In this thesis, the key themes of 1) knowing and 2) participation are examined in relation to creative and meaningful practical engagement with one's everyday surroundings, i.e. 'dwelling with' the world. These themes are explored both within the research process and in the context of young people's, and particularly teenage girls hanging out. This research is inspired by the Situationist practice of dérive, and draws from participatory research tradition, posthuman feminist thinking and non-representational theorization. 'Dwelling with' is approached with an acknowledgement of the capacity of the material world to produce effects in human bodies: things and spaces thus take part in the - seemingly trivial, but often highly affectual - everyday encounters that make dwelling with possible. Ergo, also 'data' is approached in a new way. The power of words and other representations is not ignored, but they are taken as 'doings': they are performative. Representations are thus not evidence of a separate reality that lies behind them. In the thesis, attention is placed on the creative potential of experimentation. Fieldwork for this thesis happened in three phases. The first phase in 2011 was a pilot study conducted in Helsinki in connection to a 9th grade geography course (participants were 15 to 16 years). The second phase took place in San Francisco in 2012 and was conducted via school, but separately from schoolwork. The participants in this study we 7th graders (12 to 13 years). The third phase in 2013 took place in Helsinki, again as part of a 9th grade geography course (participants were 15 to 16 years). First, the thesis explores how participatory methods can be used to support young people's role as co-researchers, foster their engagement in the research process and carve space for alternative knowledges. Together with the playful topic of hanging out, these methods can cultivate a relaxed atmosphere in the research situations. This is especially important when working in the school context. The methods also help balance power relations and address topics that could otherwise be left unnoticed. Second, the thesis shows how photography can be used as a method for multisensory 'thinking with' the world. This creative method is connected to movement in photo-walks. This practice is argued to foster young people's engagement with their everyday surroundings, and the research process, by linking action and understanding. This engagement opens up possibilities for spatial-embodied reflection. Later, the photographs serve as fieldnotes that take part in the thinking process and inspire action in the form of reflection in photo-talks. In this thesis, photographs are not considered as data of 'what was there' , rather they are understood to have productive power in the research process. Third, the thesis introduces the concept of hanging out -knowing. This knowing becomes possible through dwelling with: it takes place in everyday encounters. Hanging out -knowing is non-instrumental multisensory reflection about one's place in the world. Because hanging out is playful and wonderfully purposeless, space is cleared for the inspiring experience of enchantment. In these moments of being moved by something, new reflection can emerge. The moment of enchantment is always accidental, but it can be cultivated by artistic methods, such as photo-walking. Finally, the thesis argues that by hanging out at a shopping mall teenage girls participate in the world. Because hanging out lacks rigid plans, moments of enchantment become possible. This openness towards the world fosters dwelling with one's surroundings, in this case the shopping mall. By hanging out, girls disturb the rhythm of consumption. Improvisation with things and spaces produces a micro-atmosphere of play that interferes with the atmosphere of consumption at the mall. Through participation by being and by actively marking and claiming spaces as theirs, girls create momentary 'hangout homes' for themselves. Hanging out produces alternative modes of engagement with the city. Creative experimentation cultivates lively and mixed-use public spaces, and adds to making urban life vibrant and thought-provoking.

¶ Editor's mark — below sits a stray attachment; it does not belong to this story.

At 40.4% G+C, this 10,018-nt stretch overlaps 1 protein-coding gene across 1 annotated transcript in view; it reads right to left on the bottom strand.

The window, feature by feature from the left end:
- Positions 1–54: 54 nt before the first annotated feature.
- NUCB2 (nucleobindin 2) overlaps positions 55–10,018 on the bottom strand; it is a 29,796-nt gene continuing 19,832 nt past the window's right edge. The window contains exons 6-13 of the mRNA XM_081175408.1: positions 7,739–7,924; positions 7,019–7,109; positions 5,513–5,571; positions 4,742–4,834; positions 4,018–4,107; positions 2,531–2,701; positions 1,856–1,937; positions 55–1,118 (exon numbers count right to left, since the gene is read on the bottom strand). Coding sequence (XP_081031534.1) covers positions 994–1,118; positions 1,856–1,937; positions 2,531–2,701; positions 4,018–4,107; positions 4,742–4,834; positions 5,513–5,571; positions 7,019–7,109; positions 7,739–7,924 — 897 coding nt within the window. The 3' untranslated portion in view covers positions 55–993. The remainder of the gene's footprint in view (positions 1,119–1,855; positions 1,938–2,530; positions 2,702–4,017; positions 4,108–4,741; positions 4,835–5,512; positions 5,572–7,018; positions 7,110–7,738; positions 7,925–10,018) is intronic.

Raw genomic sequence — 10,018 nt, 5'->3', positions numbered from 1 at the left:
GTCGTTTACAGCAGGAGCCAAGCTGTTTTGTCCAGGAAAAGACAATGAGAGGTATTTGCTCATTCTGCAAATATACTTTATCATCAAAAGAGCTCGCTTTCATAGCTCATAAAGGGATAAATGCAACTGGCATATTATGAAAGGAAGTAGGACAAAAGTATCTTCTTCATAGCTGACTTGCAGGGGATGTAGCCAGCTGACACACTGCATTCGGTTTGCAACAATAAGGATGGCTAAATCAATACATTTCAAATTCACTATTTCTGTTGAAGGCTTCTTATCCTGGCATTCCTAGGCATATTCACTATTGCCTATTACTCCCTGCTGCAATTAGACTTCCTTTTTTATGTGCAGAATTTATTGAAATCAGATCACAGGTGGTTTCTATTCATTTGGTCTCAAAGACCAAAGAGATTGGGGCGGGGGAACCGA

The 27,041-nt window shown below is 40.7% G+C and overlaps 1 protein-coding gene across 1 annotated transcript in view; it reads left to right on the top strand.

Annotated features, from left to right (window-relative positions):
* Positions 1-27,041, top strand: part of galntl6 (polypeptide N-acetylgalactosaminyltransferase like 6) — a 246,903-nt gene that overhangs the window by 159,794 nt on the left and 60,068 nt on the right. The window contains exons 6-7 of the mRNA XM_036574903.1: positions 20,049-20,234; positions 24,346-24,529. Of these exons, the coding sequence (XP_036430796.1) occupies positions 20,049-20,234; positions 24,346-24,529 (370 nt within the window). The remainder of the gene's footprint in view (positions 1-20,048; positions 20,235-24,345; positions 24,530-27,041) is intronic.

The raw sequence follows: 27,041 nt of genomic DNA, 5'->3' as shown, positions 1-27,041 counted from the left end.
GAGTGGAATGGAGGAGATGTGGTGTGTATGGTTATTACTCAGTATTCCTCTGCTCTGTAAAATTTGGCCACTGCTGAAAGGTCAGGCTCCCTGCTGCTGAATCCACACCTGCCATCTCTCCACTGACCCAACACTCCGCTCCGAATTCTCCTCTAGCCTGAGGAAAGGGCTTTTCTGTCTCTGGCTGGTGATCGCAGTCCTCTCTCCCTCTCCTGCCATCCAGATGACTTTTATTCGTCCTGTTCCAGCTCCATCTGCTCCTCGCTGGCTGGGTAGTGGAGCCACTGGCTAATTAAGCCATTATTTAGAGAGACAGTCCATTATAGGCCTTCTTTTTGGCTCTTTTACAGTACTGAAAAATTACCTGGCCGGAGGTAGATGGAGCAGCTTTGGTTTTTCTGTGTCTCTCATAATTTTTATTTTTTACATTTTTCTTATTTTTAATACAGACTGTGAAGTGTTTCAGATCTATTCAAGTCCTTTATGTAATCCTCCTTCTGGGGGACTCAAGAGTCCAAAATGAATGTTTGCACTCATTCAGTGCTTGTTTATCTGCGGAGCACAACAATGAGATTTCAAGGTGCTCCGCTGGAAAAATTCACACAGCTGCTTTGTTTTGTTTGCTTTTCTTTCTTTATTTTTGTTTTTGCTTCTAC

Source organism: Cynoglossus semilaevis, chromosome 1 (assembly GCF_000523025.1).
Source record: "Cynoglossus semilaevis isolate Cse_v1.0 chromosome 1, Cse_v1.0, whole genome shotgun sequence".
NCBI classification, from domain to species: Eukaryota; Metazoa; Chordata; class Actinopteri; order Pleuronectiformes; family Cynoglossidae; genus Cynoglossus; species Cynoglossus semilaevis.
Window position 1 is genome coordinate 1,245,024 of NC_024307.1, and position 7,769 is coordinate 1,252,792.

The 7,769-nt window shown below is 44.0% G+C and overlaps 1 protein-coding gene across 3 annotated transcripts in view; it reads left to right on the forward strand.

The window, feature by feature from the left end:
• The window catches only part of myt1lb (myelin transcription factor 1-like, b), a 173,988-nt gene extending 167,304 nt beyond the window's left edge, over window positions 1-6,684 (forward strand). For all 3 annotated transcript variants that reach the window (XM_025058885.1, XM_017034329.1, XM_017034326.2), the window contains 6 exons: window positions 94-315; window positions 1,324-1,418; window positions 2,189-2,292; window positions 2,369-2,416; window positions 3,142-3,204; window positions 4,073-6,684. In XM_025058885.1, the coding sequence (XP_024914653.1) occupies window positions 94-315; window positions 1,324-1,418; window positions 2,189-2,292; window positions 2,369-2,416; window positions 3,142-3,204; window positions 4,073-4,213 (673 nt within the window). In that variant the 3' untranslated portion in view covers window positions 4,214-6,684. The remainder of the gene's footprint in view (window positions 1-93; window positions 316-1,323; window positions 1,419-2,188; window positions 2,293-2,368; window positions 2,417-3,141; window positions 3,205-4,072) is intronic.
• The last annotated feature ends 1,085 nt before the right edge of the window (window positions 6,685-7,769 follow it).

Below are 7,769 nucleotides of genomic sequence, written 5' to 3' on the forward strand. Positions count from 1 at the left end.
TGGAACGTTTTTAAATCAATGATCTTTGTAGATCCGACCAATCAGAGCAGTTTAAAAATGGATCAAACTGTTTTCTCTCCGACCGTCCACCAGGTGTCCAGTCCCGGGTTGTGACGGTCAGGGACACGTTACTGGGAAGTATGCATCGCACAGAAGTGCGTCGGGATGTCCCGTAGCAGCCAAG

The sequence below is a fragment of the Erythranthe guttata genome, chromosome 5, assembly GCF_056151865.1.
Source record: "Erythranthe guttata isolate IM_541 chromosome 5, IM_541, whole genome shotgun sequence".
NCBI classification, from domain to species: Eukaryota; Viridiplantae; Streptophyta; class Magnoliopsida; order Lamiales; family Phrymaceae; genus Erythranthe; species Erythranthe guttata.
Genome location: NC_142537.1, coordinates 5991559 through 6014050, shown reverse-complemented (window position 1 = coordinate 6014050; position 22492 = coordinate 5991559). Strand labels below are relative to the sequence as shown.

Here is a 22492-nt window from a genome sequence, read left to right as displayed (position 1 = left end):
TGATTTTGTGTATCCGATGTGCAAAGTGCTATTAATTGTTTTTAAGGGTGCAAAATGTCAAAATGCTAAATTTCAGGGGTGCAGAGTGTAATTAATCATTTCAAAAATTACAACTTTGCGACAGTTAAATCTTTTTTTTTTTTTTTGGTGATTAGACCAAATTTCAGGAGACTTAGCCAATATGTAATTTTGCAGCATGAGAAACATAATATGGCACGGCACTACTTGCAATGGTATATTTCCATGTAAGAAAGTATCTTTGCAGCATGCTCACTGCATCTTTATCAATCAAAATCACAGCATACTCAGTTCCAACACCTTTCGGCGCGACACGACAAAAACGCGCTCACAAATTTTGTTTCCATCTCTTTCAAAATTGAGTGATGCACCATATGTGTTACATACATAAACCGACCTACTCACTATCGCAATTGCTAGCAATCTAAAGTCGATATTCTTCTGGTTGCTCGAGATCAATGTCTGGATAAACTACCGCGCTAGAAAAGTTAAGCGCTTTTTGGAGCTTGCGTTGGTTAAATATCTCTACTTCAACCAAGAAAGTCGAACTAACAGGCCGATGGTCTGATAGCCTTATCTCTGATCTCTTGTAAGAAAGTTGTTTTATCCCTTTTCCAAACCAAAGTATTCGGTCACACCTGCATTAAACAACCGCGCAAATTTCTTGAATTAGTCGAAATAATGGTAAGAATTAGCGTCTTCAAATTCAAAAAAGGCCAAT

• Killian, Don (Helsingin yliopisto, 2015)
    This dissertation investigates the grammar and phonology of Uduk, a language belonging to the Koman branch of the Nilo-Saharan language family. Uduk is spoken by approximately 20 to 25,000 speakers, whose community homeland was in the southern part of the former Blue Nile Province of Sudan. Due to continuing war conditions since the late 1980s, the majority are now living scattered in the international diaspora, as well as in refugee camps in Ethiopia and South Sudan. The description provides an analysis of the phonology, morphology, and syntax based on thirteen months of fieldwork between 2011 and 2014. Included in the grammatical description are sixteen glossed texts, to help illustrate the grammar in context. Most major aspects of the language are described and analyzed in detail. This includes the segmental and suprasegmental phonology, nouns and noun phrases, pronouns and agreement marking, nominal and verbal modifiers, verbs and verb phrases, major clause types, and clause linking. Uduk has a rich phonology; the main dialect of Uduk has 55 contrastive consonant phonemes, 21 of which occur as a result of the secondary feature labialization. There are three contrastive tone levels in Uduk, and seven possible register/contour melodies on a single TBU. There is also a complex interaction between consonants and tone which has given rise to a depressor consonant effect. This is one of the first Nilo-Saharan languages known to have such. Argument structure and morphosyntax are equally interesting. Uduk has morphologically marked cases for both Accusative as well as Ergative, depending on the constituent order. Uduk nouns exhibit grammatical gender, the assignment of which has nearly no semantic correlations, even minimal ones relating to animacy or biological sex. Uduk verb forms use polysemous grammatical suffixes which mark either the location of an action or its internal aspect, and spatial deixis and aspect are heavily intertwined. Spatial orientation and location thus form a fundamental part of basic verbal inflectional categories. In addition to morphological marking on the basic verb root, many verbs additionally carry discontinuous incorporated nouns called Partarguments. Partarguments are typically body parts, and may function either to classify an argument or then to change the basic meaning of the verb. These as well as other linguistic features make this description a valuable resource for Nilo-Saharan linguists as well as those interested in the typology of African languages.